House of Representatives
Office of Program Research
This analysis was prepared by non-partisan legislative staff for the use of legislative members in their deliberations. This analysis is not a part of the legislation nor does it constitute a statement of legislative intent.
Brief Description: Providing for community redevelopment financing in apportionment districts.
Sponsors: Representatives Springer and Habib.
Hearing Date: 1/23/14
Staff: Richelle Geiger (786-7175).
Traditional Tax Increment Financing
Traditional "tax increment financing" is a method of allocating a portion of property taxes to finance economic development in urban areas. Typically, under tax increment financing, a local government issues bonds to finance public improvements. To repay its bondholders, the local government is permitted to draw upon regular property tax revenue collected from property owners inside a special district surrounding the site of the public improvements. Construction of public improvements tends to increase the market values of nearby properties. Increases in value can result in increased property taxes for each taxing district that includes property near the public improvement. Under tax increment financing, the local government making the improvement gets all of the resulting tax revenue increase. For example, if a city makes an improvement that raises nearby property values, the city gets all of the resulting increase in property taxes, rather than sharing that increase with the state, county, and other local districts under the normal property tax allocation system.
Washington's original tax increment financing legislation was adopted by the Legislature in 1982. The 1982 Act followed the general contours of traditional tax increment financing, as described above. At the same time the original tax increment financing legislation was adopted, the Legislature also adopted Senate Joint Resolution 143 (SJR 143), a proposed constitutional amendment that expressly authorized the financing methods described in the 1982 Act. The voters rejected SJR 143 in the November 1982 state general election. However, the legislation authorizing tax increment financing was not contingent on the proposed constitutional amendment, and remained on the books. In 1985 the Legislature passed House Joint Resolution 23, another proposed constitutional amendment authorizing tax increment financing, and placed it on the ballot. It was also defeated at the polls.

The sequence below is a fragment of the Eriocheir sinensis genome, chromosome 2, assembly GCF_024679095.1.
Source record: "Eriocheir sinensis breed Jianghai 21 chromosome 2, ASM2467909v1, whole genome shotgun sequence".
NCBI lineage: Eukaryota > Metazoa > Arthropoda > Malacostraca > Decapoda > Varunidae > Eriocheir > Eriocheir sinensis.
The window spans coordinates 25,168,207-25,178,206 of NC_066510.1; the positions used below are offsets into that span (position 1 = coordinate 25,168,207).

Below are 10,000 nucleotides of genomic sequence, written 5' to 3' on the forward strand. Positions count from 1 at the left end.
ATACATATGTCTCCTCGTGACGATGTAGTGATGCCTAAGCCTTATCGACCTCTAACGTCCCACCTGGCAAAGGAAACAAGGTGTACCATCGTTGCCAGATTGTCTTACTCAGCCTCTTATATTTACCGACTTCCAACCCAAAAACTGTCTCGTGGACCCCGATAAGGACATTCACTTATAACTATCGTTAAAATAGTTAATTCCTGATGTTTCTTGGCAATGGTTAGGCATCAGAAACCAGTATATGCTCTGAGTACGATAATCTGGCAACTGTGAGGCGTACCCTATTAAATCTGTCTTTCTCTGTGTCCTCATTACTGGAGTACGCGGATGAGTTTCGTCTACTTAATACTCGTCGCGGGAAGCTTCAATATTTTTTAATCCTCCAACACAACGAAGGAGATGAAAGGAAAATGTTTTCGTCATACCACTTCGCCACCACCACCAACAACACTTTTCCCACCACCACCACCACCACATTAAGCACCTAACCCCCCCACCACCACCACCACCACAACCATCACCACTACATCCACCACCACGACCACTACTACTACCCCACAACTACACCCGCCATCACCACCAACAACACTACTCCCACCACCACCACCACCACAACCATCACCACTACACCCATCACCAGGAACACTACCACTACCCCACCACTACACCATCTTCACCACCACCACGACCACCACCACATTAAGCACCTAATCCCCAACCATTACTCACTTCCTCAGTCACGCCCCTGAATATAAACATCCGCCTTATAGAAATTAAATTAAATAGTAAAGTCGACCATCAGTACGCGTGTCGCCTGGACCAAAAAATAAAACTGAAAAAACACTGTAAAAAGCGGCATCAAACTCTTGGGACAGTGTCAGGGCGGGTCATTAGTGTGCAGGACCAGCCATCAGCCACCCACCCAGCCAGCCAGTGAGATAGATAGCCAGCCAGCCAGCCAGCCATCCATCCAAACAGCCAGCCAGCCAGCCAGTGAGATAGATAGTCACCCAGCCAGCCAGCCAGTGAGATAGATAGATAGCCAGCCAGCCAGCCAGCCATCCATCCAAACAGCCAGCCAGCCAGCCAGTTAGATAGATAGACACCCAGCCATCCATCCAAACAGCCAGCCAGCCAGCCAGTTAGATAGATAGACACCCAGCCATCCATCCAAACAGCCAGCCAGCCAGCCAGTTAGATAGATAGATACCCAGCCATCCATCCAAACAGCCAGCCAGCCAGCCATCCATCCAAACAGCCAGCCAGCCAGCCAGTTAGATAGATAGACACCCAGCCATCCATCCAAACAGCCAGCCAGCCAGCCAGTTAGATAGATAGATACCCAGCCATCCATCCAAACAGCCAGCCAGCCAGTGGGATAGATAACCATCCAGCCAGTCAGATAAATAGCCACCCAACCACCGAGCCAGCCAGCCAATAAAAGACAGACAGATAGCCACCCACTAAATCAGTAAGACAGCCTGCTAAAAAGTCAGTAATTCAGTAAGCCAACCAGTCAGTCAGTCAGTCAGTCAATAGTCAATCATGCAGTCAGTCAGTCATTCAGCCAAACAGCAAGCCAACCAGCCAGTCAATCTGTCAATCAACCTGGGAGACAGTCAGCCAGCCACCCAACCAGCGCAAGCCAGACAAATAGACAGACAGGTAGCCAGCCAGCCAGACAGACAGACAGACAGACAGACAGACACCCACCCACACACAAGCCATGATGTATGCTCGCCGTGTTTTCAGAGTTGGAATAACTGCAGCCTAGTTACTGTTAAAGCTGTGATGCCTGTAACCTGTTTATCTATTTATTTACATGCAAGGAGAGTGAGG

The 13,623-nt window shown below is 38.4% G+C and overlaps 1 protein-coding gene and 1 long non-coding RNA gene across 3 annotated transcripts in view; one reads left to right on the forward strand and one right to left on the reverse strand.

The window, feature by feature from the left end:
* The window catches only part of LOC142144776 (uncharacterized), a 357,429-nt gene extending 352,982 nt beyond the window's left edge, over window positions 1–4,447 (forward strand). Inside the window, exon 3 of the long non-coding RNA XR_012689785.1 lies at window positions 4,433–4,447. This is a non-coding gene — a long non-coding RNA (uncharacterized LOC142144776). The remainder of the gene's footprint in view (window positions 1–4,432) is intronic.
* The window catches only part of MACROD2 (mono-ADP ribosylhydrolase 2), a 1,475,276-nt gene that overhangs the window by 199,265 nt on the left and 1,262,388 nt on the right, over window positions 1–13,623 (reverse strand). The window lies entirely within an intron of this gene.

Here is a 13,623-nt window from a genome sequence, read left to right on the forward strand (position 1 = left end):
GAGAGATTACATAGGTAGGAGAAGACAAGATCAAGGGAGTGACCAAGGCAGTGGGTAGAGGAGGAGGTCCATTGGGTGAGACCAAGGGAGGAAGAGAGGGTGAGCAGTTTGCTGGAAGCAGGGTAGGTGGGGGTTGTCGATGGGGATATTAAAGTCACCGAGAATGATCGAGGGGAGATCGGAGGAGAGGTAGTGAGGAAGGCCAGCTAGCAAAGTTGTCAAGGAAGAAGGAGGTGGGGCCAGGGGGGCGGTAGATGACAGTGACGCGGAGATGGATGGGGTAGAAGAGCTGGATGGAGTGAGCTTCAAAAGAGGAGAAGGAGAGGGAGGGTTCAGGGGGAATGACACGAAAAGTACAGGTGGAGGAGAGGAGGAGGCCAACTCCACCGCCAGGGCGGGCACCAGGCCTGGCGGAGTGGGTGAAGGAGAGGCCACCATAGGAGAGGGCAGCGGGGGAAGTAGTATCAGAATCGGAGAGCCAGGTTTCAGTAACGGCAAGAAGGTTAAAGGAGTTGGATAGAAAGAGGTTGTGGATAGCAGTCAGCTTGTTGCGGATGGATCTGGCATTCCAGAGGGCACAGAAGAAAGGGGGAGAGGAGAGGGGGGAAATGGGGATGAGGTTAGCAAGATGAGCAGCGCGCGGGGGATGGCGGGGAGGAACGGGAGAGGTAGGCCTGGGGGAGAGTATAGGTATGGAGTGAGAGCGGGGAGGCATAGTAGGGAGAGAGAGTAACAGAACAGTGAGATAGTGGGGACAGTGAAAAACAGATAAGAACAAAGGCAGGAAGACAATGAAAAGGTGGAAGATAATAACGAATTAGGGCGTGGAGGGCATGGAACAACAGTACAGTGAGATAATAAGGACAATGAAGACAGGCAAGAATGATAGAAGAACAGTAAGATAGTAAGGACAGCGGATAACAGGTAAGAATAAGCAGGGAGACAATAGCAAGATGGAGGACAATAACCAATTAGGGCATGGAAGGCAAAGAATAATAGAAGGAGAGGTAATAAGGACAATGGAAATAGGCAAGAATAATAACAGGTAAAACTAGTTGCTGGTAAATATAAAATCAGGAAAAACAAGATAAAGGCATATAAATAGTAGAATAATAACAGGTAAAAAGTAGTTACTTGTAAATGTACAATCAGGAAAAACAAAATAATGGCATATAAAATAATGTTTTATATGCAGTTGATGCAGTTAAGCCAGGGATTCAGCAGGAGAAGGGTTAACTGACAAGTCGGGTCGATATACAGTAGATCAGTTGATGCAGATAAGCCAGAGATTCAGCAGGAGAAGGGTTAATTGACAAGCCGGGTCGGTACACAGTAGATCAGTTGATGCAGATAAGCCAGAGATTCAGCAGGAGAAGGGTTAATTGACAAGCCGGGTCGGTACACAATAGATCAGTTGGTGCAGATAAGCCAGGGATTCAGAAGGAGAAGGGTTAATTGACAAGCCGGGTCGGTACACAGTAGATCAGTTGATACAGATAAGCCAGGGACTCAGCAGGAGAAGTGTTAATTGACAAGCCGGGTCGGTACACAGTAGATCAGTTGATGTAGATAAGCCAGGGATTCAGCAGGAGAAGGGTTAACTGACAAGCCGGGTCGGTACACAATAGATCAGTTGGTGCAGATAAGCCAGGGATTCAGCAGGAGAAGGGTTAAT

Legislative history for the 1982 Act shows that the Legislature thought tax increment financing might violate the uniformity requirement for property taxes under Article VII, section 1 of the state Constitution. The City of Spokane attempted to use the 1982 Act to finance redevelopment of the area surrounding Bernard Street in downtown Spokane. A lawsuit challenging the use of tax increment financing to fund these improvements was filed by a property owner in the apportionment district. In 1995, the Washington Supreme Court in Leonard v. Spokane invalidated Spokane's use of the 1982 Act, ruling that the Act violated article 9, section 2, of the state Constitution, in that it allowed diversion of property tax revenues away from the common schools. That section of the Constitution requires that the state tax for common schools be applied exclusively to the support of the common schools. By ruling under the school funding clause of the Constitution, the Supreme Court did not reach other property tax uniformity issues.